“The one thing I believe in is that good people do good things,” explains Devendra Mahra, Founder and Chief Technologist, “When I started this, I didn’t have a lot of clarity of what I wanted to do. The primary objective was to build a good team- and by good, I mean, there are certain values that we want to always have. [As long as] someone says – okay, I’m willing to learn, and I’m willing to go that extra mile, I think [they] can be trained and provided with the right exposure to succeed.”
The Learning Culture at Udgama
Rome wasn’t built in a day, and nor was the love for acquiring knowledge at Udgama. From who joins the company to what processes and values are followed at the company, all were defined slowly and steadily to foster learning.
Part 1: Finding the right people
At Udgama, as Devendra reveals, it’s not as much about what you know but more about what you are willing to know. Finding the right cultural fit doesn’t often happen in a quick interview. “An interview, in my opinion, is not the best assessment of anyone’s capability and the value they can potentially add to the organization,” he explains.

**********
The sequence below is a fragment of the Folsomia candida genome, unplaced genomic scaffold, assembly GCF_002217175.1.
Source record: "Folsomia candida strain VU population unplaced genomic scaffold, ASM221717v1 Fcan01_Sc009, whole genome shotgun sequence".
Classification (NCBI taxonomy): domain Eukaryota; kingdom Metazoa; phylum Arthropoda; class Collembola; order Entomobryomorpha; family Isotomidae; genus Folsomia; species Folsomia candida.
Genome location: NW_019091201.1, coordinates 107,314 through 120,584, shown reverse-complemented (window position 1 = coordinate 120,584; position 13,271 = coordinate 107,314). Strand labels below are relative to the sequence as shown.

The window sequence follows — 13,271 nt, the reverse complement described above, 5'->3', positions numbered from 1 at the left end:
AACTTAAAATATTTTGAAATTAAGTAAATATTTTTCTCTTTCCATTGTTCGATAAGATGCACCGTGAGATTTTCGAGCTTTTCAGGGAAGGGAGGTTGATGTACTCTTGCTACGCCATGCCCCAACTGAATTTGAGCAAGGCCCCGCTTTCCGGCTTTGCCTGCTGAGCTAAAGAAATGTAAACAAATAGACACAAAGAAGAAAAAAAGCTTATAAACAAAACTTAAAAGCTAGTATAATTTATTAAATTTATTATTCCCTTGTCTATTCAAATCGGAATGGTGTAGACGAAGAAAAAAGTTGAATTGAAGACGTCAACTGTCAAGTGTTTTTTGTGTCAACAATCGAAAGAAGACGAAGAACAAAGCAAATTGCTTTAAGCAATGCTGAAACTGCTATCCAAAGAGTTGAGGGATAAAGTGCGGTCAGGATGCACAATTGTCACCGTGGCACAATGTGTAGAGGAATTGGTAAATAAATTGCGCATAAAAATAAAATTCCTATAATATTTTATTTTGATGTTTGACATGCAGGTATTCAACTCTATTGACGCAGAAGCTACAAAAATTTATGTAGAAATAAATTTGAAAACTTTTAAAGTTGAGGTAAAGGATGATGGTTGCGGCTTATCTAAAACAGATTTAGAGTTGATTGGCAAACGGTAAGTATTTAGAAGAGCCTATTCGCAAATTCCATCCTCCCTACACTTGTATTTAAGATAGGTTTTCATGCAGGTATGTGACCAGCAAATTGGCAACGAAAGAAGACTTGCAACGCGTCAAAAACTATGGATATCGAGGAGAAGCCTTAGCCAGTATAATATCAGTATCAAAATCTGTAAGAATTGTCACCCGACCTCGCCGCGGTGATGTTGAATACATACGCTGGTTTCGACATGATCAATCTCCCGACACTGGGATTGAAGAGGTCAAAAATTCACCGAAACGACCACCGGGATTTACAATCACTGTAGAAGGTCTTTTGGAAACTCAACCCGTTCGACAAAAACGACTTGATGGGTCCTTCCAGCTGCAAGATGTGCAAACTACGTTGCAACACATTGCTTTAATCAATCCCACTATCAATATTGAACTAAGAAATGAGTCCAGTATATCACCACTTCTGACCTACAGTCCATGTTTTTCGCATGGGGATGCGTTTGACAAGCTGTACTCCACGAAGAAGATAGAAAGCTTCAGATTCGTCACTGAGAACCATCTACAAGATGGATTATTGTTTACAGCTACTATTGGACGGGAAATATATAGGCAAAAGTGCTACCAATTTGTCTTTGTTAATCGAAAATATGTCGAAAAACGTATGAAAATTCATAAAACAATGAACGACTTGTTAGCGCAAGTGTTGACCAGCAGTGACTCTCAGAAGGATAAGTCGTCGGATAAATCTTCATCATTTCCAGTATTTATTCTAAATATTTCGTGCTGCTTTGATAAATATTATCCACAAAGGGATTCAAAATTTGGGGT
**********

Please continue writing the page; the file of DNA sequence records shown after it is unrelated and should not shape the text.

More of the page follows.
To find the best match, Udgama prefers having people join as paid trainees for five to six months, which gives them an opportunity to understand and adapt to the company’s day-to-day operations and culture. Then, if things work out, they’re onboarded. This gives both the candidate and the team enough time to know whether or not there’s a wavelength match.
Thus far, almost the entire Udgama team has been onboarded through the same process where trainees have grown into their role as full time hires. And, while Devendra admits that there can be exceptions, they’re most likely to continue growing in the same fashion.
Part 2: Creating shared learning spaces
It is only when you know better that you can do better. Udgama’s learning culture starts with building co-learning spaces that not only expose the team members to newer technologies but also give them a platform to hone their non-technical skills.
In the pre-COVID times, each and every employee in the team was encouraged to attend meetups across the city from time to time. Not just that, over time, Devendra ensured that his team not only attended these events but also participated in them as speakers. “In a short span of time, we had members from our team speaking at some of the big meetups in the city [Mumbai] like Mumbai Woman Coders or Woman Who Code,” shares Devendra.